People are asking what they can do – and blaming those who they think didn’t do enough – before the fire is even put out. I heard that in the past people accepted that fires would happen every year and didn’t worry too much but viewed the fires more as entertainment. That was probably in the days when there were not so many people living so close to the forest, and those who did were a hardier sort. Now, so many new developments have brought people who don’t understand or don’t want to think about what it means to live right next door to native chaparral. They are searching for someone to blame, and recently they have settled on the Forest Service. It must be the fault of the managers, right?
Not so fast, says Richard Halsey, director of the California Chaparral Institute: “The Station Fire is not the fault of federal land managers, firefighters, or environmental laws. Huge wildfires will occur in Southern California regardless of how the government ‘manages’ its lands. They are an inevitable part of life here.” You can read more about Rick Halsey and his California Chaparral Institute, but he is someone who I trust. As a teacher, fire fighter, author, and passionate advocate for California chaparral, he focuses on current research and his own experiences.
My own interest in chaparral started when I took a plant taxonomy course at Occidental College and had the good fortune of having Dr. Jon Keeley as my professor. Jon spends his time studying the interactions between wildfire and our California wildlands. I learned then about the different strategies chaparral use to recover from fire (and I’m using chaparral broadly to include all plant communities in our Mediterranean climate forests). Over the last 30 years of living in California, I have witnessed fire recovery first hand. In the early 80’s we had beehives in one of the canyons off Kanan Dume Road. After the big Malibu fire, I could track the recovery of the chaparral by the taste and color of the honey. Initially, in the spring we got the most wonderful, yellow-colored honey from native sunflowers, but no sage honey. Over about five years the amount of sunflower and sage shifted, until the early spring honey was back to all sage. I saw the incredible diversity of “fire-followers,” those flowers that only grow after a fire. I was amazed to see Yucca whipplei plants rolling down the hill, having been severed from their roots by the fire, sending up flower stalks and blooming successfully. And all of the sumacs send up new stalks using energy stored in their root system (this is why it is futile to cut down a sumac bush as it will just resprout from the base and come back even larger than before).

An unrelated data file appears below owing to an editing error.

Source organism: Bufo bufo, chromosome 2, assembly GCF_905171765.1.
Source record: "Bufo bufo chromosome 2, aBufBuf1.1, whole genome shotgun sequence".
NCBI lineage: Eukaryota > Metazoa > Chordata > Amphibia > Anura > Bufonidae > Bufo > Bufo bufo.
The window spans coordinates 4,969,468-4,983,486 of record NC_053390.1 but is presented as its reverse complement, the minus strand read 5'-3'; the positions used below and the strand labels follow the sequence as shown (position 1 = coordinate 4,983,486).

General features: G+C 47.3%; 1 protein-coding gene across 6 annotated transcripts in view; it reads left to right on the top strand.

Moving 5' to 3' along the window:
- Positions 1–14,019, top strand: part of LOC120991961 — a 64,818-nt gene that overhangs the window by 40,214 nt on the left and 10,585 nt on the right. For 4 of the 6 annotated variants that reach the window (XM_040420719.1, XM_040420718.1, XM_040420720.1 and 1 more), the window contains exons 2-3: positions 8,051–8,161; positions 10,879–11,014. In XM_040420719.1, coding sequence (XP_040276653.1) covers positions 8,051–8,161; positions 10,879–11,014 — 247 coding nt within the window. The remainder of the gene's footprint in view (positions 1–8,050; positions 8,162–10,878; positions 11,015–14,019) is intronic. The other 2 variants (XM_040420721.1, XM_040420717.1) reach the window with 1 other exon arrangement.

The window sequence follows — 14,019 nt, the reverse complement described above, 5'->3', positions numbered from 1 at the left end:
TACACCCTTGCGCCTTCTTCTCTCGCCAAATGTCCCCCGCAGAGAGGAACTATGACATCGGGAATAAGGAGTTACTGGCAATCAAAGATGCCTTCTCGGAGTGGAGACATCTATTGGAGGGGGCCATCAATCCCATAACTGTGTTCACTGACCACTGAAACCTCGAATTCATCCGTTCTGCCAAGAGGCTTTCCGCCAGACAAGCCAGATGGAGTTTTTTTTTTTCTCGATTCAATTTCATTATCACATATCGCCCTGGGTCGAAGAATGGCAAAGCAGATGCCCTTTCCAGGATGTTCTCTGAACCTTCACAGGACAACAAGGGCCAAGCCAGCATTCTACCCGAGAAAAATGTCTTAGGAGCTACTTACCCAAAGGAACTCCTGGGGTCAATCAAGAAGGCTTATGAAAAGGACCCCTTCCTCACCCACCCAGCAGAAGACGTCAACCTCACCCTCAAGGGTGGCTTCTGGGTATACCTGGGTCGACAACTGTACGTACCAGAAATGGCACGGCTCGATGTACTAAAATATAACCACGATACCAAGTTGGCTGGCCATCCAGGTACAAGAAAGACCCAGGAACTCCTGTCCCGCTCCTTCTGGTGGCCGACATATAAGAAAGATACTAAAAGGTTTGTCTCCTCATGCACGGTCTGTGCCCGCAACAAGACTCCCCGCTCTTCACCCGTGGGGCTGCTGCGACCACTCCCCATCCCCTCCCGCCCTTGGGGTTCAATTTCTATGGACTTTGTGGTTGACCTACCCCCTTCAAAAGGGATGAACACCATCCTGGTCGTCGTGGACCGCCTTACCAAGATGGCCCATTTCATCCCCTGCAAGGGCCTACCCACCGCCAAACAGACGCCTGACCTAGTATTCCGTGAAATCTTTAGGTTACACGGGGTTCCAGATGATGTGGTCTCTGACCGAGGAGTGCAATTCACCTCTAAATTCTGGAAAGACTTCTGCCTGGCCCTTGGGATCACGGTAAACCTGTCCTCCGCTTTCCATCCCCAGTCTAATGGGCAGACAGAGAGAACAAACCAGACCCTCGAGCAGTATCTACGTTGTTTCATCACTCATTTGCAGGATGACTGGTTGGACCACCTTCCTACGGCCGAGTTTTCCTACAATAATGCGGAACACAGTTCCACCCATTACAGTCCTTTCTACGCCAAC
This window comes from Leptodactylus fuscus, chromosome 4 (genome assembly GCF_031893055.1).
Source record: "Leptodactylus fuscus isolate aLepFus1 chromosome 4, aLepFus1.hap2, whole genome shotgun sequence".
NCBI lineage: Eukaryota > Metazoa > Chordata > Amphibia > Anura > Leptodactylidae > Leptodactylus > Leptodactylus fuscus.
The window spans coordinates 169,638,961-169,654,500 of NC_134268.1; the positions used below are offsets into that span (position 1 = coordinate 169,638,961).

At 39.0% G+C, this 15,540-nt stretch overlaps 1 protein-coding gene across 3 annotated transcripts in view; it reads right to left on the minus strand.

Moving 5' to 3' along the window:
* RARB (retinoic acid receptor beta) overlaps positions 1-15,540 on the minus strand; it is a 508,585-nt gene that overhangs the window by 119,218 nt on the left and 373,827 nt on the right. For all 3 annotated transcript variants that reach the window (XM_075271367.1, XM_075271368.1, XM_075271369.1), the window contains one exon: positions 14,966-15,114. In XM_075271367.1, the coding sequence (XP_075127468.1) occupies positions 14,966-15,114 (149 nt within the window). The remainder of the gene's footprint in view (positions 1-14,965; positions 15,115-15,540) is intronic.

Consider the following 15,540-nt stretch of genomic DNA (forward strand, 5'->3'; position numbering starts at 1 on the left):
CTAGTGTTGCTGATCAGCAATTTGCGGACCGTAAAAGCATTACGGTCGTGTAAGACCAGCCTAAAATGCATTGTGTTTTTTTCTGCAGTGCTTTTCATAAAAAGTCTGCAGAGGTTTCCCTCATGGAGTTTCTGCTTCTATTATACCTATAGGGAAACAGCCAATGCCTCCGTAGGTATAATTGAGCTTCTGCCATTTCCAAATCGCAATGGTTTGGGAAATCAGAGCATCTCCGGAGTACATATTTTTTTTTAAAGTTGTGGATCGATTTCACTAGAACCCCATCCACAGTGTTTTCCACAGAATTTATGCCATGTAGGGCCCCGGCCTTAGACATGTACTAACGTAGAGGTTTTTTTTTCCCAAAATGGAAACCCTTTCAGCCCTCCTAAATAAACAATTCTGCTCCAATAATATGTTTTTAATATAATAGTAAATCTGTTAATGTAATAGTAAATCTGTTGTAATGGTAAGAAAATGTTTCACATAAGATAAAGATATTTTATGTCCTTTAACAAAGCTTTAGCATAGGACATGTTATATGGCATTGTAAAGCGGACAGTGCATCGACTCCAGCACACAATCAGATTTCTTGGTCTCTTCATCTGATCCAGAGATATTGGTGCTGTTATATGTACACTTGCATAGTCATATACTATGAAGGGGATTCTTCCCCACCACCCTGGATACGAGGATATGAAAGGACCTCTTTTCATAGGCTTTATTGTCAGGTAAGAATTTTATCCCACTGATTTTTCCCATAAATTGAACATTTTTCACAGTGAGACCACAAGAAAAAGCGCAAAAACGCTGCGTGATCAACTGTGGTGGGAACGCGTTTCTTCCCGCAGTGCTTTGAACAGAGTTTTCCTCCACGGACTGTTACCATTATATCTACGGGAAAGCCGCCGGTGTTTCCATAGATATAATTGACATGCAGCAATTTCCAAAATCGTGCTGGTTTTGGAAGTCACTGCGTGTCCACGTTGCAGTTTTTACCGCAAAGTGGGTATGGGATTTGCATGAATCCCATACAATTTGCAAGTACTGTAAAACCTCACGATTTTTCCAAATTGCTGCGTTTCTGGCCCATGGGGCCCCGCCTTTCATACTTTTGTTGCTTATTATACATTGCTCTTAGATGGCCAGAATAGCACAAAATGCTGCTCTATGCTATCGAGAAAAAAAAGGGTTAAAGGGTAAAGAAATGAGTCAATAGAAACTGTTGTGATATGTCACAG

So, back to the Station Fire. Why is this fire so large, and what can we do once it is out? And is it true that the Forest managers should have done more “brush clearing” to prevent the fires? According to research by Drs. Jon Keeley and Paul Zedler, drought is probably the major reason for this fire and its large size. Their research showed that there have been eight extremely large megafires (150,000 acres or larger) since the 19th century and all were preceded by unusually long droughts. As Rick Halsey points out, “The main reason this fire spread as quickly as it did had more to do with the current long term drought conditions and steep terrain than the age of the vegetation.”
The San Gabriels are among the steepest and youngest of mountain ranges. With our Mediterranean climate, chaparral plants are uniquely adapted to live here and thrive with occasional burning. Trying to the strip the back country of native plants is most ineffective – think of the consequences from erosion alone. Before the County Flood Control District built the system of debris basins, foothills communities were regularly inundated by mudflows, the most disastrous of which occurred after fires. Not only would we suffer loss of life and property from mudflows, the damage to the watershed would result in even more water running off rather than percolating to refill our aquifers.
Homeowners can and should keep dry dead plants away from houses, but we have to stop making plants the villains. A laurel sumac bush kept watered and pruned is as fire resistant as a camellia and should be just as prized. In my neighborhood, we have just formed a Fire Safe Council to educate ourselves about best practices. What we have learned is how important it is to selectively remove certain plants – like pine and eucalyptus trees – and that making your house fire-safe is just as important, and maybe more important – than brush clearance. Enclose your roof vents and the sides of your porch. Use fire-resistant roofing. Windows should be double-paned. Keep tree limbs from overhanging your roof (oaks excepted). Every wildland community should incorporate as a Fire Safe Council.
Lastly, what to tell all those who want to volunteer…to do something? I would tell them to stay home and be patient. Support organizations whose work benefits the Forest (disclaimer – I am president of one non-profit and Executive Director of another that work to improve our watersheds and preserve wildlands). Wait until the Forest Supervisor says it is safe to go into the Forest again, and don’t pester land managers with demands that you be let in. Right now the recently burned lands are very fragile and more dangerous than usual. And please don’t go spreading seed (a topic for another day) – the chaparral has its own seed bank and will recover if we let it.
A final word from Rick Halsey: “Rather than blaming land managers, fire agencies, or environmental laws for the fire, we need to take responsiblity for our own properties, understand the natural environment in which we live, and value California’s most characteristic ecosystem, the chaparral.”